Dongxiangka and Pengshui are among thousands of villages that see the Internet as a key to boost the economy . Internet plus agriculture, using digital platforms to promote agricultural products, services and tourism, has become the most significant trend in China's rural regions.

"Thanks to digital platforms, farmers and remote regions are connected to the nationwide market, which provides them with more cost-effective and efficient channels to sell their products or services," said Yi Hongmei, an associate professor of the School of Agricultural Sciences at Perking University.

According to the data released by China’s Ministry of Commerce, e-commerce sales of rural regions reached 1.7 trillion yuan (260 billion US dollars) in 2019, 8.4 times higher than the figure in 2014.

“In the future, digital agriculture would be the crucial force to China’s rural and agriculture modernization," said Yi.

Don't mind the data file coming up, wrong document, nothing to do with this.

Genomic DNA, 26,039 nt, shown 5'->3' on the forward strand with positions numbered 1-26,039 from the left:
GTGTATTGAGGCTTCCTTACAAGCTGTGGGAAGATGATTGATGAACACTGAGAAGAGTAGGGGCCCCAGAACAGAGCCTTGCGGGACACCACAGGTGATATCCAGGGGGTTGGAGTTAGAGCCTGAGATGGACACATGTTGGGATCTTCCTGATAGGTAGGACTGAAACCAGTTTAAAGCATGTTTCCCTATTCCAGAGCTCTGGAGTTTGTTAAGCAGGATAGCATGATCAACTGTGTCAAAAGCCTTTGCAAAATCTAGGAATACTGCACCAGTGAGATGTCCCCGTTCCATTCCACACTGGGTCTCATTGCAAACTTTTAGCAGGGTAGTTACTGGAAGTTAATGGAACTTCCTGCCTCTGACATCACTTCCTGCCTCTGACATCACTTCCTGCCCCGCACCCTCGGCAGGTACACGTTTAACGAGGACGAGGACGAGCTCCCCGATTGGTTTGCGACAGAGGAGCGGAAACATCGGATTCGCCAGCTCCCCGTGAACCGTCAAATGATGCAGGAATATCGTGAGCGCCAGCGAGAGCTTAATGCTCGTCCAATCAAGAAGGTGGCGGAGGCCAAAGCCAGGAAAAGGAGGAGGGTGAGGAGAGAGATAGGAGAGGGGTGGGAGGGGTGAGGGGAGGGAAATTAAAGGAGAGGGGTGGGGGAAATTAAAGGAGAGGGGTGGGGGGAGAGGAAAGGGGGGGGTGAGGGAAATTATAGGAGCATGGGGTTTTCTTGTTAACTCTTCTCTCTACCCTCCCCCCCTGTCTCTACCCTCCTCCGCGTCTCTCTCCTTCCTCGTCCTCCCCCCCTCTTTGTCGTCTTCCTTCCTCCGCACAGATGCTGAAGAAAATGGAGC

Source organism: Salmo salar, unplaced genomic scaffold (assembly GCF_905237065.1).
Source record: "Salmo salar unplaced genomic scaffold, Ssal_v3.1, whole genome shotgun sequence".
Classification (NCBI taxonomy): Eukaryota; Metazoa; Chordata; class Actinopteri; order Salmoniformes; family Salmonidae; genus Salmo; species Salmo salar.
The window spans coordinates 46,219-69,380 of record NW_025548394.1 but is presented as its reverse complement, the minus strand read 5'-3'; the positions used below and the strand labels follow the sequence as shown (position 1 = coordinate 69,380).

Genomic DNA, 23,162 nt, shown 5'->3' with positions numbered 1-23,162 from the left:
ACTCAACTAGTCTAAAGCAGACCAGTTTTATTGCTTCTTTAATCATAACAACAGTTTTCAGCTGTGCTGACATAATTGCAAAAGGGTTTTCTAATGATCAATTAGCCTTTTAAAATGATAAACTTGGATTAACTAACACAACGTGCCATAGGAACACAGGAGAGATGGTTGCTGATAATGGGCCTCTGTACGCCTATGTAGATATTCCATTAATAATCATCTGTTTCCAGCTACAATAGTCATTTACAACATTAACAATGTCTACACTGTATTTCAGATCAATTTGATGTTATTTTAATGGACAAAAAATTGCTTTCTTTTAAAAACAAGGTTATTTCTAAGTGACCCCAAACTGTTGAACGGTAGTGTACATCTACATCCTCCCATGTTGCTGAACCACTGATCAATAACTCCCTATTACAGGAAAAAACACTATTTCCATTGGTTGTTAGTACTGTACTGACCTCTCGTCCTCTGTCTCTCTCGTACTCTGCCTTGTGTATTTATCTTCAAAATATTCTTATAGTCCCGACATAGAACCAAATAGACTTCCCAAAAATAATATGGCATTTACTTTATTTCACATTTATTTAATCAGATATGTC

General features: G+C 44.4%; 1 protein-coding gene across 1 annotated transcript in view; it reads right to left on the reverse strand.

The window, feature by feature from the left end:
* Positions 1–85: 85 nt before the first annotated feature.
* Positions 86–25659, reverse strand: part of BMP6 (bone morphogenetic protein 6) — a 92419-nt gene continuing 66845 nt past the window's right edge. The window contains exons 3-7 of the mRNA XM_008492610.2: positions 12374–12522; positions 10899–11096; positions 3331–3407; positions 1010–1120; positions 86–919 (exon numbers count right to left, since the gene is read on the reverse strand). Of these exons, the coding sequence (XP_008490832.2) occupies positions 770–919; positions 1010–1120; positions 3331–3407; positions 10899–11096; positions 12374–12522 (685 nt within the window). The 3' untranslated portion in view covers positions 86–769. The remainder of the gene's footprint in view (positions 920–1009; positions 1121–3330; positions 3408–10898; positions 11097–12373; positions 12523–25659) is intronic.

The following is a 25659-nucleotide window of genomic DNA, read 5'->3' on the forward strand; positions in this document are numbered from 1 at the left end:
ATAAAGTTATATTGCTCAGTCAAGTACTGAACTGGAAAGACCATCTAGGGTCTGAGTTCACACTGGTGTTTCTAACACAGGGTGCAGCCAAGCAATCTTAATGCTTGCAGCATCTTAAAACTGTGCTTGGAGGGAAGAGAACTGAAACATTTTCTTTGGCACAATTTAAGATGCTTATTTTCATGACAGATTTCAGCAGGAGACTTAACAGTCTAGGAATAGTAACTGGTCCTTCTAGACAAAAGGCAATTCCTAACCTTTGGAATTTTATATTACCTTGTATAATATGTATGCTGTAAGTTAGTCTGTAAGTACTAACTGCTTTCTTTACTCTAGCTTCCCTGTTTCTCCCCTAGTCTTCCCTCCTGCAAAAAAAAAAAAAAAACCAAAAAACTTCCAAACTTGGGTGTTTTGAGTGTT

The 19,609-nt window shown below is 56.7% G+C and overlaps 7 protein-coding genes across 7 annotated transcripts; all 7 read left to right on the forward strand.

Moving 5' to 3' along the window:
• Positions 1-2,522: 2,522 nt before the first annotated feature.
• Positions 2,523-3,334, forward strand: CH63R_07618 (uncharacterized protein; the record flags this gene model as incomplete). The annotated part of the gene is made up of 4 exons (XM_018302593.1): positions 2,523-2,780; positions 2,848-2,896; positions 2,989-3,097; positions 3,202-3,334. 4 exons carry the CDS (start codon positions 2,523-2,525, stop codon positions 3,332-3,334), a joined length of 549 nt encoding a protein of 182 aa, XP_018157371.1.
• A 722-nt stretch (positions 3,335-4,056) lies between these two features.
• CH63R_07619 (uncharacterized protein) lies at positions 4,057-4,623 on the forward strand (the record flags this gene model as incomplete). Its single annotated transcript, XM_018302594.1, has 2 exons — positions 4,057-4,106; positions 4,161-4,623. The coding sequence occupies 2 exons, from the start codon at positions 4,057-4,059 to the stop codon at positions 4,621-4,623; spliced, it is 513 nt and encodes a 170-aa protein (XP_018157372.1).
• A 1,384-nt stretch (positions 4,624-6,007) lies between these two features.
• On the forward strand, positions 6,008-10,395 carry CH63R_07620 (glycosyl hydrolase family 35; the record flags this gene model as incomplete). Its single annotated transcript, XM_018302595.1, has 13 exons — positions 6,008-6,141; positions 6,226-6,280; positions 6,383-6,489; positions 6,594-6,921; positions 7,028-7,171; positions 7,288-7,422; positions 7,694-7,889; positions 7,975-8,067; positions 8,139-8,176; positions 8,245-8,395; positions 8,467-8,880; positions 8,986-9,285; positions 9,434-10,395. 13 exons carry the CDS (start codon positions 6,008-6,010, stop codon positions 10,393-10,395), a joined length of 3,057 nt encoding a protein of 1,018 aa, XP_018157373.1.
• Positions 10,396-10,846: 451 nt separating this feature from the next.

The Internet alone cannot advance China's rural modernization. The 14th Five-Year (2021-2025) Plan outlined that the country will make great progress in advancing a modernized economy, developing key agricultural technologies and building demonstration areas of smart agriculture.

The world’s first 5G driverless tractor was invented in Luoyang in 2020, which has the potential to significantly change the world’s agricultural industry. (People’s Daily Online/Du Mingming)

From drone irrigation to 5G driverless tractors, villages are accelerating the application of digital technologies, as China released a 2019-2025 development plan for digital agriculture and rural development in January 2020, aiming to faster integrate with systems involving agricultural industry, production and operation.